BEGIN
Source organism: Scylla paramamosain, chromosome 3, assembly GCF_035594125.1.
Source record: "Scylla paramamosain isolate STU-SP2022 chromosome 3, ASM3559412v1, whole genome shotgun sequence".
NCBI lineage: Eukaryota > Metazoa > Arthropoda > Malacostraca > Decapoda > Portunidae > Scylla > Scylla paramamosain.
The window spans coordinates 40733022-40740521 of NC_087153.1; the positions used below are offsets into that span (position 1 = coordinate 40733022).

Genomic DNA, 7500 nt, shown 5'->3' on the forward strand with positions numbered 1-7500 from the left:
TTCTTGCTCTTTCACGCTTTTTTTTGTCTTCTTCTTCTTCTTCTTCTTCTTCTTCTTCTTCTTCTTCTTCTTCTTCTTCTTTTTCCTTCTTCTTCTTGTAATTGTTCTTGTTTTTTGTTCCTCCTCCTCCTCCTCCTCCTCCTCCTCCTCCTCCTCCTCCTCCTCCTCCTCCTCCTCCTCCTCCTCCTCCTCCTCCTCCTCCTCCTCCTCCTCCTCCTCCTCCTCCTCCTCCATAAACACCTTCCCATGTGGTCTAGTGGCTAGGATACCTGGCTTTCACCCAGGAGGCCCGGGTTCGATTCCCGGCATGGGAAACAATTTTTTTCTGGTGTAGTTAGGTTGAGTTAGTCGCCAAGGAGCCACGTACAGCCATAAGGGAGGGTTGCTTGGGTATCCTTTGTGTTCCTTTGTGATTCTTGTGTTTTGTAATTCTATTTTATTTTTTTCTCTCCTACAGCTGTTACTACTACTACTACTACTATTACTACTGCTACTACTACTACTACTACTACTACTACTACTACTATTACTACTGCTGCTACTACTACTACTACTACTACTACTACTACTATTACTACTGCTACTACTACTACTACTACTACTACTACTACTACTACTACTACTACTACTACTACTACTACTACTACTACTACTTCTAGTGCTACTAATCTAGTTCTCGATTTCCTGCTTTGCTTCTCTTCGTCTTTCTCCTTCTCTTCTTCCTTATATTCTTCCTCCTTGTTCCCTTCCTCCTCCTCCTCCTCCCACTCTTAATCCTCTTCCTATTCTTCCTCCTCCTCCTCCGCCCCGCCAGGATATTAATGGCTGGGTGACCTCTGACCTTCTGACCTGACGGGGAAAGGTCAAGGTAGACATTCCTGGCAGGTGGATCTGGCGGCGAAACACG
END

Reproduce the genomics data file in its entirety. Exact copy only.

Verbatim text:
Source organism: Scylla paramamosain, chromosome 3, assembly GCF_035594125.1.
Source record: "Scylla paramamosain isolate STU-SP2022 chromosome 3, ASM3559412v1, whole genome shotgun sequence".
NCBI lineage: Eukaryota > Metazoa > Arthropoda > Malacostraca > Decapoda > Portunidae > Scylla > Scylla paramamosain.
The window spans coordinates 40733022-40740521 of NC_087153.1; the positions used below are offsets into that span (position 1 = coordinate 40733022).

Genomic DNA, 7500 nt, shown 5'->3' on the forward strand with positions numbered 1-7500 from the left:
TTCTTGCTCTTTCACGCTTTTTTTTGTCTTCTTCTTCTTCTTCTTCTTCTTCTTCTTCTTCTTCTTCTTCTTCTTCTTCTTTTTCCTTCTTCTTCTTGTAATTGTTCTTGTTTTTTGTTCCTCCTCCTCCTCCTCCTCCTCCTCCTCCTCCTCCTCCTCCTCCTCCTCCTCCTCCTCCTCCTCCTCCTCCTCCTCCTCCTCCTCCTCCTCCTCCTCCTCCTCCTCCTCCTCCATAAACACCTTCCCATGTGGTCTAGTGGCTAGGATACCTGGCTTTCACCCAGGAGGCCCGGGTTCGATTCCCGGCATGGGAAACAATTTTTTTCTGGTGTAGTTAGGTTGAGTTAGTCGCCAAGGAGCCACGTACAGCCATAAGGGAGGGTTGCTTGGGTATCCTTTGTGTTCCTTTGTGATTCTTGTGTTTTGTAATTCTATTTTATTTTTTTCTCTCCTACAGCTGTTACTACTACTACTACTACTATTACTACTGCTACTACTACTACTACTACTACTACTACTACTACTATTACTACTGCTGCTACTACTACTACTACTACTACTACTACTACTATTACTACTGCTACTACTACTACTACTACTACTACTACTACTACTACTACTACTACTACTACTACTACTACTACTACTACTACTTCTAGTGCTACTAATCTAGTTCTCGATTTCCTGCTTTGCTTCTCTTCGTCTTTCTCCTTCTCTTCTTCCTTATATTCTTCCTCCTTGTTCCCTTCCTCCTCCTCCTCCTCCCACTCTTAATCCTCTTCCTATTCTTCCTCCTCCTCCTCCGCCCCGCCAGGATATTAATGGCTGGGTGACCTCTGACCTTCTGACCTGACGGGGAAAGGTCAAGGTAGACATTCCTGGCAGGTGGATCTGGCGGCGAAACACG